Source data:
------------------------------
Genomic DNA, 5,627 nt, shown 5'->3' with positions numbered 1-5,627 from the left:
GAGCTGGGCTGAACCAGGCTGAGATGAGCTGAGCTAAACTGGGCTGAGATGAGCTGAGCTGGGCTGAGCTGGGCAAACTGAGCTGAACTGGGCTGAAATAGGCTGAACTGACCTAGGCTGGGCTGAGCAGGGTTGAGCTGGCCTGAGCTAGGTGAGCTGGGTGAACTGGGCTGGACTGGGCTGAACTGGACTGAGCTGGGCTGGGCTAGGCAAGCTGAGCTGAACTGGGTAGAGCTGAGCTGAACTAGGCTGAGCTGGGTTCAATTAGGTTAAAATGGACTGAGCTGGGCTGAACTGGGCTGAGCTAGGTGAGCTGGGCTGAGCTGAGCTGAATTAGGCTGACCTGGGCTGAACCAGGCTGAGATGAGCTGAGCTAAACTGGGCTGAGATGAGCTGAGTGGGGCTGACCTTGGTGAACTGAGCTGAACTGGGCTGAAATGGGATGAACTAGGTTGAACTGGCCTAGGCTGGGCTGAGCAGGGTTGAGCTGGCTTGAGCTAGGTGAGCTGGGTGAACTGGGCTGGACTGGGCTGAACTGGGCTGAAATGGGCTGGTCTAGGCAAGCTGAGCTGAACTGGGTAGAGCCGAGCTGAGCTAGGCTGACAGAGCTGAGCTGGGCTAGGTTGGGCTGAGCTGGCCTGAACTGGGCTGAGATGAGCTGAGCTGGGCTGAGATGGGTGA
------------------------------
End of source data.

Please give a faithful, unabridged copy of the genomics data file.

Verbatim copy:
Genomic DNA, 5,627 nt, shown 5'->3' with positions numbered 1-5,627 from the left:
GAGCTGGGCTGAACCAGGCTGAGATGAGCTGAGCTAAACTGGGCTGAGATGAGCTGAGCTGGGCTGAGCTGGGCAAACTGAGCTGAACTGGGCTGAAATAGGCTGAACTGACCTAGGCTGGGCTGAGCAGGGTTGAGCTGGCCTGAGCTAGGTGAGCTGGGTGAACTGGGCTGGACTGGGCTGAACTGGACTGAGCTGGGCTGGGCTAGGCAAGCTGAGCTGAACTGGGTAGAGCTGAGCTGAACTAGGCTGAGCTGGGTTCAATTAGGTTAAAATGGACTGAGCTGGGCTGAACTGGGCTGAGCTAGGTGAGCTGGGCTGAGCTGAGCTGAATTAGGCTGACCTGGGCTGAACCAGGCTGAGATGAGCTGAGCTAAACTGGGCTGAGATGAGCTGAGTGGGGCTGACCTTGGTGAACTGAGCTGAACTGGGCTGAAATGGGATGAACTAGGTTGAACTGGCCTAGGCTGGGCTGAGCAGGGTTGAGCTGGCTTGAGCTAGGTGAGCTGGGTGAACTGGGCTGGACTGGGCTGAACTGGGCTGAAATGGGCTGGTCTAGGCAAGCTGAGCTGAACTGGGTAGAGCCGAGCTGAGCTAGGCTGACAGAGCTGAGCTGGGCTAGGTTGGGCTGAGCTGGCCTGAACTGGGCTGAGATGAGCTGAGCTGGGCTGAGATGGGTGA